The end of Theresa May? 7 big predictions for British politics in 2018

This year was one of surprise and political intrigue. What could be in store for 2018?

1. Theresa May will leave Downing Street

After clinging on to power, Theresa May will leave Number 10 at some point in 2018. How? There are countless possibilities, but the most likely scenario is a challenge from a cabinet big-hitter over Brexit negotiations. Who? Boris Johnson and Michael Gove could team up again, or David Davis could have a second chance to become leader. One thing’s for sure:

It will not be Jacob Rees-Mogg.

2. The government will face more government defeats

With no majority, more government defeats are inevitable. The question is: can Labour capitalise on them?

3. But it will survive

The next election will be held before 2022, but 2018 is not the year for a new election. The DUP have managed to extract enough from the Conservatives they will continue to support them and Tory rebels will be whipped into shape if a no confidence motion is put forward.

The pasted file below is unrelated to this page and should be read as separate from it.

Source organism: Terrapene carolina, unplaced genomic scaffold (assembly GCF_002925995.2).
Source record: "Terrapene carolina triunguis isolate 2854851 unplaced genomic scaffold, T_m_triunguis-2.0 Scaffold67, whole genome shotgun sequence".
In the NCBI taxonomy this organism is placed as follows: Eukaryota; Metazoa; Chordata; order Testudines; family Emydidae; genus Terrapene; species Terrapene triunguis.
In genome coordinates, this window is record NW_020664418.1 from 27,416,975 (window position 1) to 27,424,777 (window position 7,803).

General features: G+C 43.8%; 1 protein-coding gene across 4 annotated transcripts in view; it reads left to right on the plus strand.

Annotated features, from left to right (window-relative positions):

4. There will be some significant by-election

However, the government’s majority (with the DUP) will probably diminish as a result of by-elections,which are an inevitable part of the political process, and if they take place in the right area, Labour and the Liberal Democrats could be soon set to make gains.

5. No cabinet reshuffle

Theresa May is weak. She will tinker around the edges and make changes when situations arise, but there will be no major re-stacking of the deck. It’s become a cliché, but May is a PM in name only.

6. Liberal Democrat surge

In 2018, as the UK edges close and closer to Brexit, the Liberal Democrats will make progress in the polls. The party won’t get back to the levels it polled at in 2010 or before, but as Brexit nears, the party will inevitably gain some support. Whether or not that translates into electoral success is a different issue.

7. A Brexit deal?

A Brexit deal will eventually be agreed and there will be no new referendum. There will be a transition period where very little, including membership of the single-market, changes, and the eventual final post-transition arrangement will be pushed into the long-grass.

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